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Images of African Americans by Currier & Ives


Calling themselves "Printmakers to the People," Currier & Ives provided for the American public a pictorial history of their country's growth from an agricultural society to an industrialized one. Included in this chronicle of growth were pictures of the nation's black population. Many lithographs by Currier & Ives cast a romantic shadow over their subjects, from kittens to mischievous children to firemen. That same rosy hue appears in some of their prints illustrating African-Americans, where antebellum plantation life is presented with warm nostalgia, carefully absolved of any unpleasantness. Other, more unusual prints, used the popular medium of lithography to confront issues like abolition. Whether implicit or explicit, lithographs from Currier and Ives' now-famous firm offer strong statements on the role of race in nineteenth century American society.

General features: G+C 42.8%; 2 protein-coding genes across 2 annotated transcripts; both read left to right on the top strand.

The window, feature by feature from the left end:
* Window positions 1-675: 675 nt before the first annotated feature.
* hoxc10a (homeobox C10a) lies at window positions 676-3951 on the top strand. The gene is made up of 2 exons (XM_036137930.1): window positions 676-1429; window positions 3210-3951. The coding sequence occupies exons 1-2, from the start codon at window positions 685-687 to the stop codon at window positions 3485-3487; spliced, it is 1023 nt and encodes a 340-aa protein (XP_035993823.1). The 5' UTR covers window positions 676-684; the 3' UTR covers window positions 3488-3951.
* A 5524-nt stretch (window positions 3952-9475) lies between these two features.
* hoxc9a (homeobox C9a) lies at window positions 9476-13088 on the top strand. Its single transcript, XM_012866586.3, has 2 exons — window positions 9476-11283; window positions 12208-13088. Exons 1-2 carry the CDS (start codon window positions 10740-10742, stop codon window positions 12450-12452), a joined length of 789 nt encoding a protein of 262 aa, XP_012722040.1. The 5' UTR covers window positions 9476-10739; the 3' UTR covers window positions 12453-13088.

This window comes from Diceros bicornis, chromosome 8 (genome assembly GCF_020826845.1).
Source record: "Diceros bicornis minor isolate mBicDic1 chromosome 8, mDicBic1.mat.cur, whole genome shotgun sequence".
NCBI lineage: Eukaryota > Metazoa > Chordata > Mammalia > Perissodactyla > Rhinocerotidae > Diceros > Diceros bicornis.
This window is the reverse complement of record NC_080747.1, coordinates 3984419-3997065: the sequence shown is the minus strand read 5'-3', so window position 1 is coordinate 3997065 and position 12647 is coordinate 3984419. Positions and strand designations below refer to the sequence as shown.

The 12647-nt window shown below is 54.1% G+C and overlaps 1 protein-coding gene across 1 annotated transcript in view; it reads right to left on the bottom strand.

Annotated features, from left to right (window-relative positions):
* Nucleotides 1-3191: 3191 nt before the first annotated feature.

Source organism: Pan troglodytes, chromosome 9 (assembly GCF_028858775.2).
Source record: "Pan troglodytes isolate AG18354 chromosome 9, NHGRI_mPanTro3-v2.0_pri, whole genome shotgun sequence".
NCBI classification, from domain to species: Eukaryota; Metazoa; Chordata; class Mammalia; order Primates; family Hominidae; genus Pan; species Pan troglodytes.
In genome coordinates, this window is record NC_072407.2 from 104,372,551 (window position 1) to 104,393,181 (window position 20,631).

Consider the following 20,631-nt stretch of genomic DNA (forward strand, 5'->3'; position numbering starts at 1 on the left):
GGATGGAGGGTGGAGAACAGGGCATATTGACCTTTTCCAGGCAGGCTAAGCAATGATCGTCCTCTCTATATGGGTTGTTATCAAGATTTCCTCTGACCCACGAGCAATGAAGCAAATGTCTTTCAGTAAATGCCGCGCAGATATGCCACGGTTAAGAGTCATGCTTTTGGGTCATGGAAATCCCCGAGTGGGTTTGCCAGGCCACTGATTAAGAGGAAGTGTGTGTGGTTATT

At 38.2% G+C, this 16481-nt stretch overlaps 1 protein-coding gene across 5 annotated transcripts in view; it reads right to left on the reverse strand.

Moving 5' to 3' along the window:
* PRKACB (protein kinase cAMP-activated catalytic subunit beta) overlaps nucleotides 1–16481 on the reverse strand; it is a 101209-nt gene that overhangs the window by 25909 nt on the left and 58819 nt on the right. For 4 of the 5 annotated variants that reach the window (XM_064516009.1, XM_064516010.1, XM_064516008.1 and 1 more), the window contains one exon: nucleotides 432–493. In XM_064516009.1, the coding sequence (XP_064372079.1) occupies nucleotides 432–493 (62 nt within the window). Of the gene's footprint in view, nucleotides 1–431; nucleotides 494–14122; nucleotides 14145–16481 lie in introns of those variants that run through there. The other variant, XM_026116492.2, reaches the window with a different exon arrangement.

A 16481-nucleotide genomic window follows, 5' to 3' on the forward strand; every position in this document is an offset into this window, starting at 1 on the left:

Currier & Ives' Darktown Series

Currier & Darktown, Copped at a Cock Fight

Creating a segregated community of black Americans, Darktown prints showcased a full array of negative stereotypes of former slaves who moved north after the Civil War. Portrayed as mentally slow, physically grotesque, and morally inept, African Americans became comical figures to the primarily white consumers of Currier and Ives prints. True to the period's nativist overtones, the Darktown series was accompanied by similar prints lampooning Irish and Italian immigrants, as well as Roman Catholics. Popular prints were made to satisfy popular demand; as such, this series bears a painfully vivid testament to the racial attitudes of white, middle-class Americans of the late nineteenth century.

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